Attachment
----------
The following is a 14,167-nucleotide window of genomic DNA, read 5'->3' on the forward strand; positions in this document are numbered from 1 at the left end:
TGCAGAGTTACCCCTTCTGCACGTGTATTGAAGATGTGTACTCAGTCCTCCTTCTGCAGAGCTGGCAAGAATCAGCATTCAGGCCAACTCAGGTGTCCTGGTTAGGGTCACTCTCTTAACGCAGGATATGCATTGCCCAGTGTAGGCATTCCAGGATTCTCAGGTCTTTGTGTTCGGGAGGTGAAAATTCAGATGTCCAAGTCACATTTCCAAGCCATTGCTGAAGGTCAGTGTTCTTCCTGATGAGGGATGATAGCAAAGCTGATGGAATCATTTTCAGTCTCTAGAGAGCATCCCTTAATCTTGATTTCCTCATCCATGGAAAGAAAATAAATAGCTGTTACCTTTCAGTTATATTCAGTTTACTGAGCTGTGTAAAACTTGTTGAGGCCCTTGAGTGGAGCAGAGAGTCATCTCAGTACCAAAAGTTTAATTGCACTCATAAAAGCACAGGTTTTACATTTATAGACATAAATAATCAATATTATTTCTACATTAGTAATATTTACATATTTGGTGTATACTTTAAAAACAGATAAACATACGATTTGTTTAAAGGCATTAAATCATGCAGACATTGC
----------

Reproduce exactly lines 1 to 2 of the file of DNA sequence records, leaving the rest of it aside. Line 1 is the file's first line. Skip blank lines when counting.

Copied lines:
The following is a 14,167-nucleotide window of genomic DNA, read 5'->3' on the forward strand; positions in this document are numbered from 1 at the left end:
TGCAGAGTTACCCCTTCTGCACGTGTATTGAAGATGTGTACTCAGTCCTCCTTCTGCAGAGCTGGCAAGAATCAGCATTCAGGCCAACTCAGGTGTCCTGGTTAGGGTCACTCTCTTAACGCAGGATATGCATTGCCCAGTGTAGGCATTCCAGGATTCTCAGGTCTTTGTGTTCGGGAGGTGAAAATTCAGATGTCCAAGTCACATTTCCAAGCCATTGCTGAAGGTCAGTGTTCTTCCTGATGAGGGATGATAGCAAAGCTGATGGAATCATTTTCAGTCTCTAGAGAGCATCCCTTAATCTTGATTTCCTCATCCATGGAAAGAAAATAAATAGCTGTTACCTTTCAGTTATATTCAGTTTACTGAGCTGTGTAAAACTTGTTGAGGCCCTTGAGTGGAGCAGAGAGTCATCTCAGTACCAAAAGTTTAATTGCACTCATAAAAGCACAGGTTTTACATTTATAGACATAAATAATCAATATTATTTCTACATTAGTAATATTTACATATTTGGTGTATACTTTAAAAACAGATAAACATACGATTTGTTTAAAGGCATTAAATCATGCAGACATTGC